It’s late at night. You’ve been stopped by the police. O No! you didn’t drink anything but smoked a little marijuana earlier in the day. Relax. Cooperate. Make the officer feel at ease. License and Registration? “Sure, Officer.” “You need me to go back to the station with you? Why? Blood draw? What’s that? I didn’t do anything. I hate needles!” What should I do? What’s this form? “If you don’t consent, you will lose your license for 12 months.” “ But Officer, I don’t want to have a blood draw is there another way? “No, you have to do it or your driver’s license is gone.” Ugh, I’ll do it, but what do I do from here?
An Overview of Birchfield v. North Dakota
On June 23, 2016 the U.S. Supreme Court issued a decision significantly impacting DUI laws in connection with the chemical testing of a motorist’s blood. In Birchfield v. North Dakota, the high court held that implied consent laws cannot deem motorists to have given consent to criminal penalties upon their refusal to submit a warrantless blood sample. Prior to Birchfield, if a motorist lawfully arrested in Pennsylvania for suspicion of driving under the influence of alcohol or drugs refused to submit a warrantless blood sample that motorist was subject to the same punishment as a driver with a BAC of 0.16 percent or higher which constitutes the highest range of penalties applicable to DUI offenses. However, post-Birchfield, a motorist who refuses to provide a warrantless blood sample and is subsequently convicted of DUI will no longer be subjected to these enhanced criminal penalties.
Birchfield also reasoned that a motorist’s consent to submit a warrantless blood sample, provided after a warning of increased criminal penalties should they refuse, may be invalid due to coercion and the warning’s partial inaccuracy of prohibited criminal penalties for the refusal. Prior to Birchfield, a police officer in Pennsylvania utilized PennDOT’s DL-26 form which advised a motorist that they would be subject to more severe criminal penalties if they refused to provide a warrantless blood sample. These warnings derived directly from 75 Pa. C.S. Section 1547, commonly referred to as the Implied Consent Law, providing that “it shall be the duty of the police officer to inform the person that … if the person refuses to submit to chemical testing, upon conviction or plea for violating section 3802(a)(1) [General Impairment], the person will be subject to” the same penalties as a person with the highest rate of alcohol. PennDOT revised this form for warrantless blood draws (now DL-26B) to comply with Birchfield by removing any reference to criminal penalties for a motorist’s refusal to submit a warrantless blood sample (drivers are still advised of a license suspension because it is a civil, not criminal, penalty). Even though the Pennsylvania State Police revised the DL-26 to remove what they believed was the “tainted” language discussing enhanced penalties for higher blood levels. Several police departments have chosen as a departmental policy to attempt to gain consent for a blood or breath sample without ever reading the DL-26. This raises numerous issues of the voluntariness of the consent and has resulted in the blood evidence getting thrown out at Motion to Suppress hearings.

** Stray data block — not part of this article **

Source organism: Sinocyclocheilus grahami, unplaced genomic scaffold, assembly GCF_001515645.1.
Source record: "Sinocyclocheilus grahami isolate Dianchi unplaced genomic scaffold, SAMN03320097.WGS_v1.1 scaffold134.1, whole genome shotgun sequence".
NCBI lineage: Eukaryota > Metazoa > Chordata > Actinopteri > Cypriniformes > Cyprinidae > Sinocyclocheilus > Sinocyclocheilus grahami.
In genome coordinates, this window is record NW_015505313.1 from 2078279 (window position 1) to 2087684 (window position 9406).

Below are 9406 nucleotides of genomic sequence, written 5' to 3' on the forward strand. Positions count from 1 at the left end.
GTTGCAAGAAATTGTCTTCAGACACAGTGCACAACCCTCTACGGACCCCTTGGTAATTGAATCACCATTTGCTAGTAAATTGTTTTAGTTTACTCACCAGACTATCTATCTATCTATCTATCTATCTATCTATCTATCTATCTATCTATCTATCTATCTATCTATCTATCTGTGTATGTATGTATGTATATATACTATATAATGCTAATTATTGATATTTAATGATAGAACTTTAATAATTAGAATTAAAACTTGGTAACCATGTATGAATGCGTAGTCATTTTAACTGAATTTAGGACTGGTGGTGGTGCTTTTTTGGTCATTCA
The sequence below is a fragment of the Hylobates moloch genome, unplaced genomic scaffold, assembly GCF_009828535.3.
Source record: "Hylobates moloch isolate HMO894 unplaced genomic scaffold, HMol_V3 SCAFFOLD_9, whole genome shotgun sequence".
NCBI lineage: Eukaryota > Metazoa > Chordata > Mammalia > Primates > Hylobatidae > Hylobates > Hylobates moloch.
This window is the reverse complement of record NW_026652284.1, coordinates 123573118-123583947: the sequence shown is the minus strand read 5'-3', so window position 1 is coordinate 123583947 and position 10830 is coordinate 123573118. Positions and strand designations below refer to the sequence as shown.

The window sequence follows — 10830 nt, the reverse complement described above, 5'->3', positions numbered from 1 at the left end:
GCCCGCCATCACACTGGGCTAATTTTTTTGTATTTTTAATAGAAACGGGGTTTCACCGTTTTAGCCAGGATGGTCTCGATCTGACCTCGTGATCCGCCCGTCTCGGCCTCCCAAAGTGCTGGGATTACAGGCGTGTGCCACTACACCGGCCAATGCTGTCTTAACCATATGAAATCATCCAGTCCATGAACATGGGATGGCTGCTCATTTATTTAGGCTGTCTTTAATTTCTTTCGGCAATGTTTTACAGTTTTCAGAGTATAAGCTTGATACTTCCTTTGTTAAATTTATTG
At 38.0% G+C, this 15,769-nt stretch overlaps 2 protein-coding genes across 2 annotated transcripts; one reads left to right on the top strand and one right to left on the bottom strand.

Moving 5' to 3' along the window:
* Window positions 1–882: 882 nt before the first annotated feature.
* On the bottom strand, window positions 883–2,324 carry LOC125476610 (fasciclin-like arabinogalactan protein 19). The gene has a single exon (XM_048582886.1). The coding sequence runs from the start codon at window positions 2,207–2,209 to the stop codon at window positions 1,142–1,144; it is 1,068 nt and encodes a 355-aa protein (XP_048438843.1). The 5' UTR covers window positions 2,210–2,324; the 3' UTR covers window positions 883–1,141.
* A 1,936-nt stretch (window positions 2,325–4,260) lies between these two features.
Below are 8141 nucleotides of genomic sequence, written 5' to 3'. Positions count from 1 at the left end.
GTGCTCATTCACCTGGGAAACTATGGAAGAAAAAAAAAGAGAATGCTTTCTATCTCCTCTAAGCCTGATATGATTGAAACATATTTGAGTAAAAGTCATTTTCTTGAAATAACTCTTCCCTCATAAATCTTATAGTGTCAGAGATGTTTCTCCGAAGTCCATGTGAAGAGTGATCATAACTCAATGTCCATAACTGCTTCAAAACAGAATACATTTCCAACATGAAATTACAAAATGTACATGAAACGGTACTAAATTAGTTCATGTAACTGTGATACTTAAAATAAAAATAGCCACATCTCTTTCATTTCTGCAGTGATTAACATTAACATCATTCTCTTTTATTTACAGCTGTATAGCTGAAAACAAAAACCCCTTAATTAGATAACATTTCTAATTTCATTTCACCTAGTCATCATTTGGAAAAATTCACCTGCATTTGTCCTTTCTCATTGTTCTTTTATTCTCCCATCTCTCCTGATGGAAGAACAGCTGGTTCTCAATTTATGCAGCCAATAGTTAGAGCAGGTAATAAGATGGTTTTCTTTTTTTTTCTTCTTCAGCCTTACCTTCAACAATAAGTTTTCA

What does this mean for someone charged with DUI in Philadelphia, Pennsylvania?
The most common DUI “blood draws” in Philadelphia are marijuana DUI’s. These types of DUI’s obviously require a blood draw to substantiate any charge that the defendant is under the influence of marijuana. So what happens if I cooperate with the police, they read me the DL form and then take my blood? Generally, a few things are happening in the Philadelphia Municipal Courts:
As a general principle, it is always better to cooperate with the police at time of arrest and let your lawyer challenge the evidence in Court. In this situation, this principle could not be more true.
Depending on the other facts of your case, the arresting officers, and the DL form read, you may have a good chance of having the blood results suppressed and winning the case.
Wait, Did you just say winning my Marijuana DUI case?
Yes! You can win! Without blood evidence showing that there is THC in your blood. You have a good chance of winning your case and avoiding the mandatory minimum of 3 days in jail. This is a highly fact specific situation and requires a trained attorney to litigate this issue on your behalf. Philadelphia Criminal Defense attorney Troy Crichton has won hundreds of DUI cases and there is a good chance you may be able to win. Call him today at (267) 225-3317 for a free consultation.
What should I do if I’ve been charged with a marijuana DUI in Philadelphia?
Consult with Troy Crichton at (267) 225-3317 immediately. It is very important you speak with an experienced criminal defense attorney who is up to date with the latest legal developments. The status of Pennsylvania law is currently in flux as several cases are working their way to the Pennsylvania Supreme Court dealing with the complexities of Birchfield and it’s affect on you.
* This is not legal advice. Nothing in this article is to be construed as legal advice. Nothing in this article should be construed to infer any type of attorney client relationship. Legal advice and an attorney-client relationship is only entered into upon contracting for legal services. Each and every DUI/DWI charge is case and fact specific, please call to schedule a consultation with an attorney.